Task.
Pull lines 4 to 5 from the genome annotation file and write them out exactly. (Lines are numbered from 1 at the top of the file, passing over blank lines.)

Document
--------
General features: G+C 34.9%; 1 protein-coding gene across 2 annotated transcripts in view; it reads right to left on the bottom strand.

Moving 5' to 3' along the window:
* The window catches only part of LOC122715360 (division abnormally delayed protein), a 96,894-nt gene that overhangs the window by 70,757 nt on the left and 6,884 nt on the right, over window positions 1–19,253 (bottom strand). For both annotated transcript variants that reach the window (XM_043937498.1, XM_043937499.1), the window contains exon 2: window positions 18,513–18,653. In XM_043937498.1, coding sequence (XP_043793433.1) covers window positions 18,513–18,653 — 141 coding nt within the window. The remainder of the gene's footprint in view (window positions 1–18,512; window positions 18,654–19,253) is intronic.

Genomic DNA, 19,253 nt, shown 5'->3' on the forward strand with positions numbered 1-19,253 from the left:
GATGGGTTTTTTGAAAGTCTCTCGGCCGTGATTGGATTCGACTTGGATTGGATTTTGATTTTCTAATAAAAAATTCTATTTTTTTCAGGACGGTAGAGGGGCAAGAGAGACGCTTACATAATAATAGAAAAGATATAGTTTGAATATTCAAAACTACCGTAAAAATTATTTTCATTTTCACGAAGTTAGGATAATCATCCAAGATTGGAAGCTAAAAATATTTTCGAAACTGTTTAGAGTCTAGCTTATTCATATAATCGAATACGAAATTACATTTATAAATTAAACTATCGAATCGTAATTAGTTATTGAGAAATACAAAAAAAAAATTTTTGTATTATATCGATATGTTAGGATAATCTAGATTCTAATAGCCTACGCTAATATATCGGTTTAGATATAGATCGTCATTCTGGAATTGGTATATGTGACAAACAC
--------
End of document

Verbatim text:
Genomic DNA, 19,253 nt, shown 5'->3' on the forward strand with positions numbered 1-19,253 from the left:
GATGGGTTTTTTGAAAGTCTCTCGGCCGTGATTGGATTCGACTTGGATTGGATTTTGATTTTCTAATAAAAAATTCTATTTTTTTCAGGACGGTAGAGGGGCAAGAGAGACGCTTACATAATAATAGAAAAGATATAGTTTGAATATTCAAAACTACCGTAAAAATTATTTTCATTTTCACGAAGTTAGGATAATCATCCAAGATTGGAAGCTAAAAATATTTTCGAAACTGTTTAGAGTCTAGCTTATTCATATAATCGAATACGAAATTACATTTATAAATTAAACTATCGAATCGTAATTAGTTATTGAGAAATACAAAAAAAAAATTTTTGTATTATATCGATATGTTAGGATAATCTAGATTCTAATAGCCTACGCTAATATATCGGTTTAGATATAGATCGTCATTCTGGAATTGGTATATGTGACAAACAC